“I’ve got all I have time to get now. I must put what I have on the wire. Later I can get more details and in the morning some pictures.”

They hurried to the boat, boarded it, and crossed to the mainland, running before wind and wave. Their speed amazed Jimmy. They made the crossing in no time at all. Jimmy rushed to the telegraph office, which he found open and waiting for him, with an extra operator who had been ordered on duty especially to forward Jimmy’s story. Jimmy wrote a few lines and handed them to the operator. Then, with the telegraph key clicking in his ear, he wrote and wrote, tearing off sheet after sheet from his pad and handing each sheet to the operator as fast as it was written. When he laid the last sheet before the operator he glanced at the clock. It was half past two. Jimmy smiled with happiness. He had “caught” the city edition.

As Jimmy and his new friend came out of the telegraph office they heard the hum of a plane overhead. Down came a ship, circling, and settling cautiously lower. Then it dropped a flare, turned its landing lights on, and glided safely to earth in a big field. Two men got out of it—the pilot and a passenger. They hurried over to Jimmy and the rum runner. In the dark Jimmy did not recognize them.

“Is there any way we can get to the island, where that ship is wrecked?” demanded one of them. “We’ll pay well to get there.”

Jimmy bristled with anger as he heard the voice. It was Rand’s. Jimmy’s rum-running friend turned to him. “What about it? Shall I take them over?”

“Not if you’re a friend of mine,” said Jimmy. “This fellow is my worst enemy. He has played me no end of dirty tricks, and I think he played me one this very night.”

“Then I don’t take him,” said the bootlegger. “Let him get to the island the best way he can.”

They turned away from the newcomers. Rand was swearing furiously. But Jimmy paid no attention to him and presently was beyond the sound of his voice. Briefly he told his friend of the difficulties he had had with Rand. “I’m just as sure as I can be that now I know who sent that second telegram here that pulled me down in the bog and put my ship out of commission. I don’t know what I am going to do, for I had expected to fly out to the ship and get some photographs at sunrise and then rush them to New York. The local correspondents can finish up the story.”

“Don’t you worry about no pictures,” said the rum runner. “I got my airplane all fixed up—new motor and everything. She’s right at hand, and come daybreak we’ll go git them pictures and then start for New York. I got business down that way and I’ll be glad to make the trip. You done me a fine service once and I ain’t never goin’ to forget it.”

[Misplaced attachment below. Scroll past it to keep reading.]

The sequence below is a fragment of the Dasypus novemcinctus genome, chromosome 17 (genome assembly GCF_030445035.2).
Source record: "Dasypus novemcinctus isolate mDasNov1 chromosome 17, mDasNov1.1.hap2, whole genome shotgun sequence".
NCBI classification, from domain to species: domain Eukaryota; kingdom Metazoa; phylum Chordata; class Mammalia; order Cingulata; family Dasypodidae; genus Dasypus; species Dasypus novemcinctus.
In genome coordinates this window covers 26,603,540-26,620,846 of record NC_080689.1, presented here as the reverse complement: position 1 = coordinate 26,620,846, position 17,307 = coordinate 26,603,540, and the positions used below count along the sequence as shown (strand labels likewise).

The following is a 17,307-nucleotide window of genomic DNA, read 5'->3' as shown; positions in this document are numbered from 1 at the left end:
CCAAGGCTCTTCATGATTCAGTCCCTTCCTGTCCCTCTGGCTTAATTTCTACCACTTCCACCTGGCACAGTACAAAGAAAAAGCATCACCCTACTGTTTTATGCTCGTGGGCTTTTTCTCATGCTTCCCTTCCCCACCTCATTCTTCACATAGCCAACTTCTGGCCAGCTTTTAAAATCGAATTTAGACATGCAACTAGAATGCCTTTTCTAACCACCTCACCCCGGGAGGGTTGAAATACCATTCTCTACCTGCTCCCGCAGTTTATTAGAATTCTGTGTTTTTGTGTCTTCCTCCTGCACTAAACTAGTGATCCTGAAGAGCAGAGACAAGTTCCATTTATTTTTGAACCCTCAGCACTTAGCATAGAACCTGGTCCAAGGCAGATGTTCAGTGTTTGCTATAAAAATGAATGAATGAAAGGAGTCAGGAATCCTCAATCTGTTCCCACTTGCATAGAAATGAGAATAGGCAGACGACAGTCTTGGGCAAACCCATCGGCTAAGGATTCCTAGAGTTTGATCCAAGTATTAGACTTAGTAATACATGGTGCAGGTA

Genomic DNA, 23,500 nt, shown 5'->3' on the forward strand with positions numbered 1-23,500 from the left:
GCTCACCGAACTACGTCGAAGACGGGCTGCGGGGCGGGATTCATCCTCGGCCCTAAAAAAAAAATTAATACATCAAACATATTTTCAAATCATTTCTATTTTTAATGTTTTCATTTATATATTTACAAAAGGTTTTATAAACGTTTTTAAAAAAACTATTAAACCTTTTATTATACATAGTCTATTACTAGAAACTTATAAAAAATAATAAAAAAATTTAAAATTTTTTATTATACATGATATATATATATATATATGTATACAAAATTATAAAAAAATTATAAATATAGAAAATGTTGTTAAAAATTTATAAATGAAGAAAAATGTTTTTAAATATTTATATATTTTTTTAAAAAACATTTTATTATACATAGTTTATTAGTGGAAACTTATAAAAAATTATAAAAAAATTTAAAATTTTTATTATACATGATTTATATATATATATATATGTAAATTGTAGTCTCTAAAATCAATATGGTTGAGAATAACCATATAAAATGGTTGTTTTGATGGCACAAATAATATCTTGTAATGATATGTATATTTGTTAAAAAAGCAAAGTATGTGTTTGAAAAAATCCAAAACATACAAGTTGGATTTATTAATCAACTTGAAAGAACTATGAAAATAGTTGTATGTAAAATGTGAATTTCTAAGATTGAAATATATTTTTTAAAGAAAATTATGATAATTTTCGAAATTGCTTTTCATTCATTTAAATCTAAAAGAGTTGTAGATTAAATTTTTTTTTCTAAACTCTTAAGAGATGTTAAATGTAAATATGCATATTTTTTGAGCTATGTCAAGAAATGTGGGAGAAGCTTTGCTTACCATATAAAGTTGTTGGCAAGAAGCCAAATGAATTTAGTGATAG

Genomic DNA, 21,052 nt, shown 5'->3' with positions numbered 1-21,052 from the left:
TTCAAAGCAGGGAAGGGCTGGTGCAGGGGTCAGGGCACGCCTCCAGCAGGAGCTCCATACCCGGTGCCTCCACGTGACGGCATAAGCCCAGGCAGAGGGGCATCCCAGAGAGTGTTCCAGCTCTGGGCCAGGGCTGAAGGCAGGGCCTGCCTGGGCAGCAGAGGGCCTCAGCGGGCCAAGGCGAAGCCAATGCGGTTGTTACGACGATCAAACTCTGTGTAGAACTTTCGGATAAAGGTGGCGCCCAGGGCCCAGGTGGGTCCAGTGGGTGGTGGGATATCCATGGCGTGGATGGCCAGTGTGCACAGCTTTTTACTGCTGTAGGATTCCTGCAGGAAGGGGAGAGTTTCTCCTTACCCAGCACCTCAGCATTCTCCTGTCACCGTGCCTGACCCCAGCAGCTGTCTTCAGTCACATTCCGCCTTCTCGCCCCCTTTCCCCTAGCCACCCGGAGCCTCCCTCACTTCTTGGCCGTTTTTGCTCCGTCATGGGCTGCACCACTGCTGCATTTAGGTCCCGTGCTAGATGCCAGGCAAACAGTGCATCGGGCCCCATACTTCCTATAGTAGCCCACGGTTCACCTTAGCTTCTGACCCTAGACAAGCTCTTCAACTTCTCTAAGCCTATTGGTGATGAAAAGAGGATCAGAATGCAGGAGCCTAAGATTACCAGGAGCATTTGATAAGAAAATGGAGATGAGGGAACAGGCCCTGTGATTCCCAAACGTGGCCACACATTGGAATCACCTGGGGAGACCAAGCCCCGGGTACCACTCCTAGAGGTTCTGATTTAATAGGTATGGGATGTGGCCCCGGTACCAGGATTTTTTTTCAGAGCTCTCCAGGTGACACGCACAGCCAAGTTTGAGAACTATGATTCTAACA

Jimmy Triumphs Over Rand

When Jimmy and his lawless friend from the border reached New York late the next morning with the first photographs of the wreck to arrive in that city and with some additional facts about the wreck, the rum runner wanted to say good-bye at once, but Jimmy would not consent to this. He insisted that they go see the managing editor. Finally the bootlegger, whose name was LaRoche, agreed, and early that afternoon the two met again at the Morning Press building. They were at once admitted to the managing editor’s office.

“Well, Jimmy, you seem to have had another interesting adventure,” said Mr. Johnson, as he welcomed his subordinate. “I’m mighty glad you got out of it safe and sound.”

Jimmy introduced LaRoche to Mr. Johnson, then said: “You speak of my having another adventure, Mr. Johnson. What do you refer to?”

“Why, to your trip out to the island through the storm last night. I judge that was an experience you won’t soon forget.”

“For me it was an adventure,” said Jimmy, “though to Mr. LaRoche it was a very ordinary experience, I judge. I shall not soon forget it. Nor shall I forget the other adventure I had.”

“The other adventure! You speak in riddles, Jimmy.”

Jimmy told his chief about the beacon in the bog, about his landing in a swamp and being hopelessly disabled, and about the two telegrams received by the postmaster of Smithville.

While Jimmy was talking he could not fail to notice the countenance of his chief. The most extraordinary expressions followed one another on the managing editor’s face. Interest, amazement, concern, and finally an expression of angry determination were all momentarily portrayed on Mr. Johnson’s expressive countenance.

“Now I understand everything,” said he.

Jimmy waited for enlightenment.

“While you have been gathering a story of heroism and death in the north,” said the managing editor, “I have been picking up one of cowardice and treachery here in New York. I didn’t fully understand what it all meant until I heard what you have just told me. Now I comprehend it all. Your story and mine make a beautiful mosaic. They dovetail together into a completed tale. Would you like to hear my end of that tale?”

Jimmy was all eagerness. “I can’t imagine what you have in mind,” said Jimmy, “but of course I want to hear about it.”